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The Daily Wildcat

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The Daily Wildcat

The Daily Wildcat


    On The Road Again: The Titan Missile Museum

    Daniel Burkart

    The unassuming desert hills did not distract me as I thought about the hallowed ground on which I stood. Just 35 feet below me rested the secret control center of one of the world’s most powerful weapons: the Titan II nuclear missile.

    18 silos were built around the Tucson area during the height of the Cold War, but only one remains in the form of the Titan Missile Museum.

    The outside of the museum is rather inconspicuous. An array of antennas guards the small metallic visitor’s center and a fence separates the main road from the silo. In the visitor’s center, you check out artifacts from the early atomic age and purchase tickets for the hourly guided tour. A map showing the potential destruction zone caused by a nuclear missile hitting the Tucson area is an eerie reminder that history would be very different with the turn of a few keys.

    “In nuclear war there are no winners,” said Hayward Sumner, a former crew commander at a Wichita, Kan., Titan II Silo and a volunteer tour guide at the museum. “[There are] only differing levels of destruction.”

    After donning a hard hat, I descend 55 steps into a subterranean Cold War relic. Like their mythological namesake, the Titan’s two blast doors were incredibly large and designed to withstand a nuclear blast. Through the doors is the sterile, fluorescent hallway that led to the control center. An aging command console is positioned at the center of the circular room. Dim yellow lights emanate from the computers, informing workers of the facility’s status and the health of the missile.

    Shortly after arriving in the control center, we are assigned crew positions and begin a simulated Titan II launch.

    “Charlie, Oscar, Papa, Yankee, Delta, Echo, Sierra, Kilo,” the speaker whines as we receive a message from Strategic Air Command.

    The crew opens the bright red safe and verifies that the orders are from the commander-in-chief. One of the three preset locations, which are still classified today, is loaded into the missiles’ guidance system, and the keys are readied for launch. The tension rises in the room as our crew commander and deputy crew commander each turn and hold their keys. Only five seconds until we put millions of people in premature graves.


    Indicator lights flash on. The missile has begun its automated launch sequence. Water fills the silo.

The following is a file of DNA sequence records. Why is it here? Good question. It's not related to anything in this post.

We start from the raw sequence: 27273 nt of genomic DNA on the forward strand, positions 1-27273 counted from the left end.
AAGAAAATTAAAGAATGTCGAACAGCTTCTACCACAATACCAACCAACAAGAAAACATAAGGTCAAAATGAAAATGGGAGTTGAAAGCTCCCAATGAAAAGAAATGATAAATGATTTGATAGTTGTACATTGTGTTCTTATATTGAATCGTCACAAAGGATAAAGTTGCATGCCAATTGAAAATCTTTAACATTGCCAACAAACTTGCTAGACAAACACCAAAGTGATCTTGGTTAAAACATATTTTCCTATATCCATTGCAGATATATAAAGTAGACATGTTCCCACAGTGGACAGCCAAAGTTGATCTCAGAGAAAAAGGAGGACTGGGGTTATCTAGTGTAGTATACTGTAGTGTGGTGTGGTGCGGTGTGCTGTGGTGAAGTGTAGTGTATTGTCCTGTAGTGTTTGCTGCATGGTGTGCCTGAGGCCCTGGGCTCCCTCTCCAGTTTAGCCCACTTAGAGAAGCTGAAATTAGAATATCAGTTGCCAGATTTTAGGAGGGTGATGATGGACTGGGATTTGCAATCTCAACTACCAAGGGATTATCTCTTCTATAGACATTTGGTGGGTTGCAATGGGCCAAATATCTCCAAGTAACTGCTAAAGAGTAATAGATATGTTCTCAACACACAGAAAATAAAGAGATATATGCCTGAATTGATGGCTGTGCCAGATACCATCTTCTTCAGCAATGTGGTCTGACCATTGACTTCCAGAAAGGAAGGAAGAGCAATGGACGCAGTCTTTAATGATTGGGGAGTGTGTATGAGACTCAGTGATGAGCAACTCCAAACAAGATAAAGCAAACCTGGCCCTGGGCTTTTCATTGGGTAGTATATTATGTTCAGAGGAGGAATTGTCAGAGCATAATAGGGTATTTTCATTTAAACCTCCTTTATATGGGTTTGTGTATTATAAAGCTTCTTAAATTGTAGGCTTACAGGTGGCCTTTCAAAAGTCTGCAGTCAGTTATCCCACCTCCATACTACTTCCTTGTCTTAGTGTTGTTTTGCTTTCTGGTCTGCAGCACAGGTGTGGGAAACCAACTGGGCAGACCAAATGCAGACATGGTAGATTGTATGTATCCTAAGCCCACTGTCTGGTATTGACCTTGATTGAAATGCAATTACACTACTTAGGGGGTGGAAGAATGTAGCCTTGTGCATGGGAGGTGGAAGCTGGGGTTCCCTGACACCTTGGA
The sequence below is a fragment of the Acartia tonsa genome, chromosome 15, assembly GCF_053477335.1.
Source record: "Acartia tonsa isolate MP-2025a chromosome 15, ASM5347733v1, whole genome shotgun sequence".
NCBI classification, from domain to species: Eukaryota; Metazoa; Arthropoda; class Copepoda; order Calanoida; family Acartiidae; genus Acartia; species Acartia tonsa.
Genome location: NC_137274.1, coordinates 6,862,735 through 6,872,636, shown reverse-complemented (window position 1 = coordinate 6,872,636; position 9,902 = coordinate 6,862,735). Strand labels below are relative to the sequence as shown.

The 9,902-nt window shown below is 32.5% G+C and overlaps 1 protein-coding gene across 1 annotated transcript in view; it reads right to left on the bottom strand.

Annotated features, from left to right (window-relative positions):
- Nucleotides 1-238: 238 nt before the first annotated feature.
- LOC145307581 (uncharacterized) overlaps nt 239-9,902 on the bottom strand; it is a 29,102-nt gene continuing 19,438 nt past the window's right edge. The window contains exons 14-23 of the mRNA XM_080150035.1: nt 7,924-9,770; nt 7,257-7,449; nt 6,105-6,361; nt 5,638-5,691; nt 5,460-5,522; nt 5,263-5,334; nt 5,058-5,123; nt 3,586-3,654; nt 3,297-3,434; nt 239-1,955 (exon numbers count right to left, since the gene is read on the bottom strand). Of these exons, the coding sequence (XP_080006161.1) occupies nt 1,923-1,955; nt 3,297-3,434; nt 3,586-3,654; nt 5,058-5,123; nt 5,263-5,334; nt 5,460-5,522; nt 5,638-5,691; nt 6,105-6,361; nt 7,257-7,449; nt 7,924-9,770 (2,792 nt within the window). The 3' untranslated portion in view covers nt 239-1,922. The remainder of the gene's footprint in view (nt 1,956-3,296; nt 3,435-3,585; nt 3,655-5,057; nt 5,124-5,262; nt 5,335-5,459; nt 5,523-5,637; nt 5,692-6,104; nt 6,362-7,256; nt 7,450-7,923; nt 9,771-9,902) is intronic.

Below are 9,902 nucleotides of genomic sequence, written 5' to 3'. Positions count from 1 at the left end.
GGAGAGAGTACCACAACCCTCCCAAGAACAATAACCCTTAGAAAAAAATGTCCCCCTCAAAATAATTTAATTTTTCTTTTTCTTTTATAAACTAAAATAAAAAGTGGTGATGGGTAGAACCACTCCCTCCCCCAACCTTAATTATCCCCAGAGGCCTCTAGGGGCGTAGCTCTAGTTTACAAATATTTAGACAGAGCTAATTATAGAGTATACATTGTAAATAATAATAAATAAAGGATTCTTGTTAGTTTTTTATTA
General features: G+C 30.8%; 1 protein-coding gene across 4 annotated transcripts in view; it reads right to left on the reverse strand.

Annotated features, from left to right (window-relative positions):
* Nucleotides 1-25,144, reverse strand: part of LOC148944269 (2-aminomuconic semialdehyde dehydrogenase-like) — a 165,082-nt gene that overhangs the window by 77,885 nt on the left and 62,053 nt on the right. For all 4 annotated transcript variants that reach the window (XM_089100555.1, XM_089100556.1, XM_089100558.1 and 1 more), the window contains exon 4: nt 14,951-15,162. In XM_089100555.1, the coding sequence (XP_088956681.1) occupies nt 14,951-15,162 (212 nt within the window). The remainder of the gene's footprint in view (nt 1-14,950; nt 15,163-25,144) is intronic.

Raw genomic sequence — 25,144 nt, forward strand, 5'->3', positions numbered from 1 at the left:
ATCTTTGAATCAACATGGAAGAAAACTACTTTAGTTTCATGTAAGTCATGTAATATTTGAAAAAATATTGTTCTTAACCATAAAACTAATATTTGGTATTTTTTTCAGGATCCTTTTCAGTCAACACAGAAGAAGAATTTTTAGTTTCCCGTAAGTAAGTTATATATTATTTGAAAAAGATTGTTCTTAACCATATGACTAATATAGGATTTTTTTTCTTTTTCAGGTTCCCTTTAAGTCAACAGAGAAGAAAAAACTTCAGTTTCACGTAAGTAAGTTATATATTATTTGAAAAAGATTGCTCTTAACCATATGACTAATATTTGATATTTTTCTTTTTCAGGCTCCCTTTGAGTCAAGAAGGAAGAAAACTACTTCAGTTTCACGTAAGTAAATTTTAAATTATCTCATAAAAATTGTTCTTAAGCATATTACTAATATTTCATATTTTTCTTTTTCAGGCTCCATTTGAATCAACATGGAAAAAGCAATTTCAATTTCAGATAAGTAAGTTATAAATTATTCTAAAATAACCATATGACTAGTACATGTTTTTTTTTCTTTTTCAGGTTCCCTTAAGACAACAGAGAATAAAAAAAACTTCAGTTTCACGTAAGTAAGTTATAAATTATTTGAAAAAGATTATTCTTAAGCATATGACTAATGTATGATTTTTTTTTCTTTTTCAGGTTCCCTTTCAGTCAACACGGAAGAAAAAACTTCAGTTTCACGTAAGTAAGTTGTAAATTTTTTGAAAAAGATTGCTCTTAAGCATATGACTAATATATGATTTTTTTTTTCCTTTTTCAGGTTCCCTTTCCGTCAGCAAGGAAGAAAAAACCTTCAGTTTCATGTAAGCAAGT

“Total time from key turn to liftoff is 58 seconds,” Sumner said.
    The missile launches from the silo. 30 minutes from target. And then, silence.

    We wait for orders from some occult hand that survived the ramifications of our actions. According to Sumner, the crew has 30 days of food and water but only 12 to 16 days of breathable air. If we don’t hear anything, then it’s up to the crew commander to decide when to open the blast doors to face whatever is left of civilization.

    After the simulation, little traces of humanity seem to be everywhere in this top-secret bunker. Signs litter the facility informing crew members to travel in pairs for the sake of safety. The sea foam green paint that drapes the entire complex seems too cheery of a color for the home of a nine-megaton nuclear bomb.

    Following the launch, we enter another eerie tunnel to the silo. Large plexiglass windows give us a view of the almost 100-foot-tall missile and the open hatch doors above us let in the comforts of natural light. After returning to the surface, we get our first views of the steel and concrete hatch that hid the missile from view.

    When President Ronald Reagan decommissioned the Titan II program in 1981, Titan II silos were destroyed in Wichita, Kan., Little Rock, Ark., and Tucson. This particular silo was converted into a museum in 1986. As part of our treaty with the Soviet Union, the hatch doors and other parts of the silo were made inoperable. Russia still retains inspection rights to ensure that it is not an active weapons facility and inspectors last visited in 2011.

    After touring the surface, you exit the museum through the gift shop. Here you purchase genuine pieces of Cold War history, like “civil defense yellow” survey meters, emergency drinking water and scrap from the decommissioned missile. It feels odd looking at parts of a nuclear weapon being sold in a backwoods gift shop, but maybe it’s a reminder to never let tensions get this high again.

    The Titan Missile Muesum is a humbling experience located half an hour way from the UA campus in Sahuarita, Ariz. It offers riveting and fun tours every hour from 9 a.m.–4 p.m. Admission to this must-see experience is $9.50 for adults and worth every penny. More information can be found on its website at

    Follow Patrick O’Connor on Twitter @tachyzoite

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